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This Act has "Not in Force" sections. See the Table of Legislative Changes.

Human Tissue Gift Act

[RSBC 1996] CHAPTER 211

Contents
1Definitions
Part 1 — Gifts for Transplants While Donor Alive
2Transplants under Act are lawful
3Consent for transplant
Part 2 — Gifts for Transplants When Donor Dies
4Consent by person for use of body after death
5Consent by spouse or others for use of body after death
6Coroner's direction
7Determination of death
8If specified use fails
Part 3 — General
9Civil liability
10Sale of tissue prohibited
11Dealing contrary to public policy
12Disclosure of information
13Application of other Acts
14Offence
15Regulations

Definitions

1  In this Act:

"consent" means a consent given under this Act;

"tissue" includes an organ, but does not include skin, bone, blood, blood constituent or other tissue that is replaceable by natural processes of repair;

"transplant" means the removal of tissue from a human body, whether living or dead, and its implantation in a living human body;

"writing" for Part 2 includes a will and any other testamentary instrument, whether or not probate has been applied for or granted and whether or not the will or other testamentary instrument is valid.

Part 1 — Gifts for Transplants While Donor Alive

Transplants under Act are lawful

2  A transplant from one living human body to another living human body may be done in accordance with this Act, but not otherwise.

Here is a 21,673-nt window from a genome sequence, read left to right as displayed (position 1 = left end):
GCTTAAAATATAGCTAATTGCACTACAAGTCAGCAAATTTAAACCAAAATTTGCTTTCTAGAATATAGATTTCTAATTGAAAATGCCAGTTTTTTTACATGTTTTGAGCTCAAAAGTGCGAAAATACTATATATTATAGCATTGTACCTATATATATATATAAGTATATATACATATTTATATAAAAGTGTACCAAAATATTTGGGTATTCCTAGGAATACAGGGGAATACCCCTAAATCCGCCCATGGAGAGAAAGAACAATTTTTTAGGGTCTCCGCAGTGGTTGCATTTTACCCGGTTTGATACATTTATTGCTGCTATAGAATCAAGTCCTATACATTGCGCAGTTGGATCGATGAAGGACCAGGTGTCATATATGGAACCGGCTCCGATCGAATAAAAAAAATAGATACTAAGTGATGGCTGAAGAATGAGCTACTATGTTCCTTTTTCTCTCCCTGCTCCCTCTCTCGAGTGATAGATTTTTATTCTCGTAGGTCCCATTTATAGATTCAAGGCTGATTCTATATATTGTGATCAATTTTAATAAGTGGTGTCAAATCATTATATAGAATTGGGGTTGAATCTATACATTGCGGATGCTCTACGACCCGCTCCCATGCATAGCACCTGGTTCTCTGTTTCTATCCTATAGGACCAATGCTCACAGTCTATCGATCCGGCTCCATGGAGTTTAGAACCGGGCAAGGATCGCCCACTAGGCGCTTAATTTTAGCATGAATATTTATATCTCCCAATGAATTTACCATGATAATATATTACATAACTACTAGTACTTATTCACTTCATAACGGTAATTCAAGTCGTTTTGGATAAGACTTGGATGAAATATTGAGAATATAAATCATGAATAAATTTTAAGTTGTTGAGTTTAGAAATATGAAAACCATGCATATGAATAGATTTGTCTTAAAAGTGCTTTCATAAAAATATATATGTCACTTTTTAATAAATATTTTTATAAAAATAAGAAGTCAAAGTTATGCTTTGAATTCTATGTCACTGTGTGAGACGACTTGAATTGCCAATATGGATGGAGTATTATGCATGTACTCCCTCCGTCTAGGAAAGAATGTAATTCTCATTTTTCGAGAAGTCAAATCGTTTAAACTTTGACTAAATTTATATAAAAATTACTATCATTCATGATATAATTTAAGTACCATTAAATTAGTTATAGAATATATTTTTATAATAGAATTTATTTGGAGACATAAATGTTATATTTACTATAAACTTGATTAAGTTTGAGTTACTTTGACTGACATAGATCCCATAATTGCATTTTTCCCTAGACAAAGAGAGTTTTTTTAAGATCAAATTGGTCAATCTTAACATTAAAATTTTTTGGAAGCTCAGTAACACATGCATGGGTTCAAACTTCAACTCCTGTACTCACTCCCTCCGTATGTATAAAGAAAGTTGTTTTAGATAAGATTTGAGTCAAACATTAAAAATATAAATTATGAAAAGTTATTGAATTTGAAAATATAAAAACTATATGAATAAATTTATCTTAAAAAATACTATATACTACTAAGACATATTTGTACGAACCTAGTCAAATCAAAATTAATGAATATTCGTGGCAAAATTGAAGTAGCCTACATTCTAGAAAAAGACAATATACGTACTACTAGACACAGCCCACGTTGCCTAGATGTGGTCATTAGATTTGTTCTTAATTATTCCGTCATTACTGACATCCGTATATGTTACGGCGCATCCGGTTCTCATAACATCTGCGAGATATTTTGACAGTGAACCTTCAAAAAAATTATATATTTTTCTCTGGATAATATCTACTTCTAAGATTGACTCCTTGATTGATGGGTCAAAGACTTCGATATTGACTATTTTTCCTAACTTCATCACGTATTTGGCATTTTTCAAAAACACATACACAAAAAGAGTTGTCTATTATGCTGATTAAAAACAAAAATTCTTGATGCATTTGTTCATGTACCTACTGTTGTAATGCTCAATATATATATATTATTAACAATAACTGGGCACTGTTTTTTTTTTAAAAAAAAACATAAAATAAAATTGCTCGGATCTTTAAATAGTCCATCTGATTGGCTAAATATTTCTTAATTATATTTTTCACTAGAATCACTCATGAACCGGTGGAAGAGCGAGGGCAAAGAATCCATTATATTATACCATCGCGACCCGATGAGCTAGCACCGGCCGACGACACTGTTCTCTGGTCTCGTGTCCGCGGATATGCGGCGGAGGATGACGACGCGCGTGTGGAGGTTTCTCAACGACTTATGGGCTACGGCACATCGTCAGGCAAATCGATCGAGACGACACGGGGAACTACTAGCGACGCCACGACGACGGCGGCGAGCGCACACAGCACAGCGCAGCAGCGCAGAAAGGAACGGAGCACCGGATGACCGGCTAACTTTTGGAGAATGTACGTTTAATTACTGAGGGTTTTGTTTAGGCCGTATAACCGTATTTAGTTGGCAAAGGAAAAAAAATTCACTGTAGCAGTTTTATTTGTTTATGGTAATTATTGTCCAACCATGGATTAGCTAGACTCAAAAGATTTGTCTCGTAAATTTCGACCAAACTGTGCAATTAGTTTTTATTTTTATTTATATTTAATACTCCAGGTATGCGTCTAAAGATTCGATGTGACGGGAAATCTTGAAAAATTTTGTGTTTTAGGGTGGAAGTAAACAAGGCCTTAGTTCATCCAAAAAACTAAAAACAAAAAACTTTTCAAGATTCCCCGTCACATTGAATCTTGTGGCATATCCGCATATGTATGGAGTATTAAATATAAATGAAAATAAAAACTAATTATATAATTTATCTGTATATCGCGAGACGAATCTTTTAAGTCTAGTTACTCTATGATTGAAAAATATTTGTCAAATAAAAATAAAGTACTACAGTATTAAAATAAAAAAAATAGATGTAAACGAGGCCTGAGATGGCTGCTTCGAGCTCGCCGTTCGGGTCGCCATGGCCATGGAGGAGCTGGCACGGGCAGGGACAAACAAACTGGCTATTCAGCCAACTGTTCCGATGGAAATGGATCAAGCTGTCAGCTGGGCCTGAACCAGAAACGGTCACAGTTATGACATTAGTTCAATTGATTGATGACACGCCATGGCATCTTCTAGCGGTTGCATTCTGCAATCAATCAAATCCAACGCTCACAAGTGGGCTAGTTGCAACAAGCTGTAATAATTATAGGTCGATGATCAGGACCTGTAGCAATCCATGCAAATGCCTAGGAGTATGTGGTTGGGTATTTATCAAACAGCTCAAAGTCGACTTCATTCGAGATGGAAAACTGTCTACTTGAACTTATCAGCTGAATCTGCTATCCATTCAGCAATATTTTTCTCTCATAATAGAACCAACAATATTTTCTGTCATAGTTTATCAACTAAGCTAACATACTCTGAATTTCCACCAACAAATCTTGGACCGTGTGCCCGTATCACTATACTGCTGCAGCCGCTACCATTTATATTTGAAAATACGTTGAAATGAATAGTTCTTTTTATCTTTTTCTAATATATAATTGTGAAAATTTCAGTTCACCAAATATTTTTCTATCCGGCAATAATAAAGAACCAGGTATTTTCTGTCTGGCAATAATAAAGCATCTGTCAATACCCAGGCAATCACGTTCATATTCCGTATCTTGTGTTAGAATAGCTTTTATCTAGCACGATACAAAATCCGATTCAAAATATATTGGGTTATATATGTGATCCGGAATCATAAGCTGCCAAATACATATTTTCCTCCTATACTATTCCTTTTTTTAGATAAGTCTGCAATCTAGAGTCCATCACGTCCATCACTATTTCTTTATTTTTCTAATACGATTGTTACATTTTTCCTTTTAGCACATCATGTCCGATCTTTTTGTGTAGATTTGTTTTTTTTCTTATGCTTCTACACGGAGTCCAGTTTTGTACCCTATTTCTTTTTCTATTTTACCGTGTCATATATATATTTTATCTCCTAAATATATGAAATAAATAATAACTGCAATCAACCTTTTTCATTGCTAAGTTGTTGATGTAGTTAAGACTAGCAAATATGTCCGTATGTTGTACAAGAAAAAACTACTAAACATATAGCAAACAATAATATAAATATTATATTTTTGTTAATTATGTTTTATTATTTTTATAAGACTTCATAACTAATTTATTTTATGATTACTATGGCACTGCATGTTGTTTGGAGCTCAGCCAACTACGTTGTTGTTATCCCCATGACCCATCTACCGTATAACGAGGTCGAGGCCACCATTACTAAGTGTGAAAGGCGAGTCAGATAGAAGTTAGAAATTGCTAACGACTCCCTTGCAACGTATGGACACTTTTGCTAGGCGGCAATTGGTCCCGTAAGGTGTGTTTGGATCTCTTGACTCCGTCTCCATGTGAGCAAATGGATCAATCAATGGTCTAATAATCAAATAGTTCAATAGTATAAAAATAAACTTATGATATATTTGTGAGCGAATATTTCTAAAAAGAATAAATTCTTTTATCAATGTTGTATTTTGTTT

Consent for transplant

3  (1) A person who has reached age 19, is mentally competent to consent, and is able to make a free and informed decision, may sign a consent to the removal at once from the person's body of the tissue specified in the consent and its implantation in the body of another living person.

(2) Despite subsection (1), consent given by a person who had not reached age 19, was not mentally competent to consent, or was not able to make a free and informed decision is valid for this Act if the person who acted on it had no reason to believe that the person who gave it had not reached age 19, was not mentally competent to consent, and was not able to make a free and informed decision, as the case may be.

(3) Consent given under this section is full authority for a medical practitioner to

(a) make any examination necessary to assure medical acceptability of the tissue specified, and

(b) immediately remove that tissue from the body of the person who gave the consent.

(4) If for any reason the tissue specified in the consent is not removed in the circumstances to which the consent relates, the consent is void.

Part 2 — Gifts for Transplants When Donor Dies

Consent by person for use of body after death

4  (1) A person who has reached age 19 may consent,

(a) in writing signed by the person at any time, or

(b) orally in the presence of at least 2 witnesses during the person's last illness,

that the person's body or parts of it specified in the consent be used after the person's death for therapeutic purposes, medical education or scientific research.

(2) Despite subsection (1), consent given by a person who had not reached age 19 is valid for this Act if the person who acted on it had no reason to believe that the person who gave it had not reached age 19.

(3) On the death of a person who has given a consent under this section, the consent is binding and is full authority for the use of the body or the removal and use of the specified parts for the purpose specified.

(4) Despite subsection (3), a person must not act on a consent given under this section if the person has reason to believe that it was subsequently withdrawn, unless the consent was contained in a valid will of the deceased.

Consent by spouse or others for use of body after death